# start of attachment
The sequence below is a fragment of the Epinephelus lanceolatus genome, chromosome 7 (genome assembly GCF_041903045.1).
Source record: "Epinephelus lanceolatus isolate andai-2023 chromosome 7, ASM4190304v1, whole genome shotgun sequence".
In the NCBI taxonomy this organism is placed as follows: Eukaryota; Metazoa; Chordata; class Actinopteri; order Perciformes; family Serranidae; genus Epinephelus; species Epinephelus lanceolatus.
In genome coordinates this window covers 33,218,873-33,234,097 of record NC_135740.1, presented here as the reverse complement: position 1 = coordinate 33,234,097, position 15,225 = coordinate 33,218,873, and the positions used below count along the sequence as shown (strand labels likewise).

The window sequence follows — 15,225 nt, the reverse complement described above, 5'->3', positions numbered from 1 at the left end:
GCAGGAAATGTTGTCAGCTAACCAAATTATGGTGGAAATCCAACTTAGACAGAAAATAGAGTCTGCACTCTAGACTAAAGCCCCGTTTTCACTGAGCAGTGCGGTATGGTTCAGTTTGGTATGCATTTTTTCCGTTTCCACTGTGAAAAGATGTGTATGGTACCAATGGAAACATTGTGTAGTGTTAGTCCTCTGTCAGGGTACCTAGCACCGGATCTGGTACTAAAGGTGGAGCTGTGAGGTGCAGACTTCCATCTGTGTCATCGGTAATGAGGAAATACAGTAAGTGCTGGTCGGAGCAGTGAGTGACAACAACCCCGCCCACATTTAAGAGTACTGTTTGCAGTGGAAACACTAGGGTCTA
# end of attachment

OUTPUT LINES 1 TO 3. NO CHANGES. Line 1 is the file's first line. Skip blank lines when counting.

The sequence below is a fragment of the Epinephelus lanceolatus genome, chromosome 7 (genome assembly GCF_041903045.1).
Source record: "Epinephelus lanceolatus isolate andai-2023 chromosome 7, ASM4190304v1, whole genome shotgun sequence".
In the NCBI taxonomy this organism is placed as follows: Eukaryota; Metazoa; Chordata; class Actinopteri; order Perciformes; family Serranidae; genus Epinephelus; species Epinephelus lanceolatus.